"For hardware, the way I understand it Apple pays its tax in every EU countries then send the money into Ireland. So its a cash placeholder and it affects US Tax not EU tax. Ireland is a good place to hold cash because Apple can invest its cash and only pay 2% in tax to Ireland on the interest it makes.
For software and services, its another story, it looks like Apple is dodging EU taxes for everything itunes related.
The EU may have a case on itunes sales, but on hardware sales I dont see anything wrong with this."
It's not about hardware vs. software, nor is it "dodging" ...It's about physical location of sales. As far as VAT anyway, the following holds true (and I would imagine that other taxes would be similar) :
If the location of sales is a physical store within an EU country -- ie, a brick-and-mortar Apple Store or reseller, then the sale is booked in that country. If the sale is online, then it doesn't matter what country the buyer is in: the sale is made where the vendor has set up for the region (in this case, Ireland -- and the product is shipped from Ireland, anyway). It is not "dodging" to say that your online sales mechanism is based in and originates in Ireland. And of course, most of Apple's EU sales will be online sales, not made at physical stores.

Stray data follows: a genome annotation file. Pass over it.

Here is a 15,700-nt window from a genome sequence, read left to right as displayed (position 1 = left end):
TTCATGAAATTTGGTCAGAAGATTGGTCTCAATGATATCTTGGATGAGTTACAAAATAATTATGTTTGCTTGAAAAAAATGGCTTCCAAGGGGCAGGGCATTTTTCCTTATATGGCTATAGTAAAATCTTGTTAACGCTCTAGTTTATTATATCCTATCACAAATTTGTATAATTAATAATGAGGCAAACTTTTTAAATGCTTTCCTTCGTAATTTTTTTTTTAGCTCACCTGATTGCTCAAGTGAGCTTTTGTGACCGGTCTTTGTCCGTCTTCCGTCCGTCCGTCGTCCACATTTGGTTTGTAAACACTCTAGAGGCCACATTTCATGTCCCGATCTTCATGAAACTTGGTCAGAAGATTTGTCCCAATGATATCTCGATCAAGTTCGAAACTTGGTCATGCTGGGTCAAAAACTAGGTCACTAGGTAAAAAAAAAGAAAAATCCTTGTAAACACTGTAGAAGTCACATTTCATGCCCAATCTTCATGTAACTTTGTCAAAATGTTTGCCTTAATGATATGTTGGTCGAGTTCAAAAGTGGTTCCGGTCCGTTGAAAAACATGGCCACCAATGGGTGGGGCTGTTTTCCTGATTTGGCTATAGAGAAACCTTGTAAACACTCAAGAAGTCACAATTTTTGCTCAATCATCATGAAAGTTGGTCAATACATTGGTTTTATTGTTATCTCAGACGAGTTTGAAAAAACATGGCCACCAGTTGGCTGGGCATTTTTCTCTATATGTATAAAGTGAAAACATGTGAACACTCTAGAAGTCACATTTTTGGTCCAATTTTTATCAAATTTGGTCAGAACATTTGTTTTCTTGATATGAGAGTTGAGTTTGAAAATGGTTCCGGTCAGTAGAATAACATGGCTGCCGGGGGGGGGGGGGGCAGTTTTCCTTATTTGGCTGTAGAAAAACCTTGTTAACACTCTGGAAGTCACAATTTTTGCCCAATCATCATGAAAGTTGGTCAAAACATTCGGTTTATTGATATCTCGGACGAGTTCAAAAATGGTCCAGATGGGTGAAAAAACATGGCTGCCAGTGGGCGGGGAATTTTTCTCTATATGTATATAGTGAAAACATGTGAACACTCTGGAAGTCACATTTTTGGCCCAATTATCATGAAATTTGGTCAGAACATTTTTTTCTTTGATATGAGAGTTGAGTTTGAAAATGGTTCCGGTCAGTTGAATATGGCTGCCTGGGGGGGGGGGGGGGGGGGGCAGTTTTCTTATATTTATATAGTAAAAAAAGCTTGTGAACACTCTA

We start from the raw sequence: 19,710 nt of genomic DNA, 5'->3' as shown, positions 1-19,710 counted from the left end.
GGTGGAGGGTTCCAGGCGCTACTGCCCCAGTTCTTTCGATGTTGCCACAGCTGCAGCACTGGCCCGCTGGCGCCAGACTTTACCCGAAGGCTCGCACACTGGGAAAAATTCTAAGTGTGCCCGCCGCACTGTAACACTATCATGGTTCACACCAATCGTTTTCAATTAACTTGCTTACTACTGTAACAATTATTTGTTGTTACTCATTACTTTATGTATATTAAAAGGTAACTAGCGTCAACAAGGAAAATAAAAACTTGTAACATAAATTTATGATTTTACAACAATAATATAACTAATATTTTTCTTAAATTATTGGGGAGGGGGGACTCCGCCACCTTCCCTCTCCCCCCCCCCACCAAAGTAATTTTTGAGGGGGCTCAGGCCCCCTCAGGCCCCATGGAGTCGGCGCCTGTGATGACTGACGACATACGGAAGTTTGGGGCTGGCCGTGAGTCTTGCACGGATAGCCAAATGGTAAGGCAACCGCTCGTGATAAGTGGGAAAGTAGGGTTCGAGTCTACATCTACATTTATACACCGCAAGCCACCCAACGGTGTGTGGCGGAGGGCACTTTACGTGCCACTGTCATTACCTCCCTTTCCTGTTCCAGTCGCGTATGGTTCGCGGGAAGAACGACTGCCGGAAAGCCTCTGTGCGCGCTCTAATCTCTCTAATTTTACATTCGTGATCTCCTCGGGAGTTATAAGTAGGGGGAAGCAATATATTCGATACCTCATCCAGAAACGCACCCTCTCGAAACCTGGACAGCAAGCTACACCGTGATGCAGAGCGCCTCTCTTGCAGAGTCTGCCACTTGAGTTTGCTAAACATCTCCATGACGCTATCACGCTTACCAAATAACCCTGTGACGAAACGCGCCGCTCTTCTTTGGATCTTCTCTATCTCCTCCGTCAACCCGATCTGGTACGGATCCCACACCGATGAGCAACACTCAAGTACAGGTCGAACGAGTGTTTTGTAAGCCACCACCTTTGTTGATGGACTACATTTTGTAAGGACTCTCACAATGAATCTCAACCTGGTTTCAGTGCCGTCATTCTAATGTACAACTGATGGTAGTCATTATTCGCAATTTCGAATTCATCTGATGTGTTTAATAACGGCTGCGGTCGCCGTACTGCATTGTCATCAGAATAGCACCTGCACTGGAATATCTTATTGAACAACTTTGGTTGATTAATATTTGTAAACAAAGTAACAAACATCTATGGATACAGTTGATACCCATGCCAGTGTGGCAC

I have a business in the Netherlands. I offer web services, and my business is conducted online. I have customers around the globe. If my customer is based in the EU, then I am obligated, as a Dutch resident, to charge him VAT -- at the Netherlands rate, for the Netherlands, not at my customer's national rate. My UK customer is contributing to VAT for the Netherlands. If my customer is outside EU, I do not add VAT. Just because Apple has an /nl online store doesn't mean it has anything to do with the Netherlands physically; whereas my "UK" services are subject to NL tax, because that is where I reside. Likewise, I file and pay corporate tax in NL, not in UK, even if I have customers there... because I do my work in the Netherlands, (even if I host a site in the UK -- in which case the host is subject to UK tax).
As an EU resident, you pay the VAT in the vendor's location. This is an EU wide agreement. Likewise, wouldn't the vendor pay corporate tax only in his location? It seems very simple.
Edited by krabbelen - 6/11/14 at 7:45am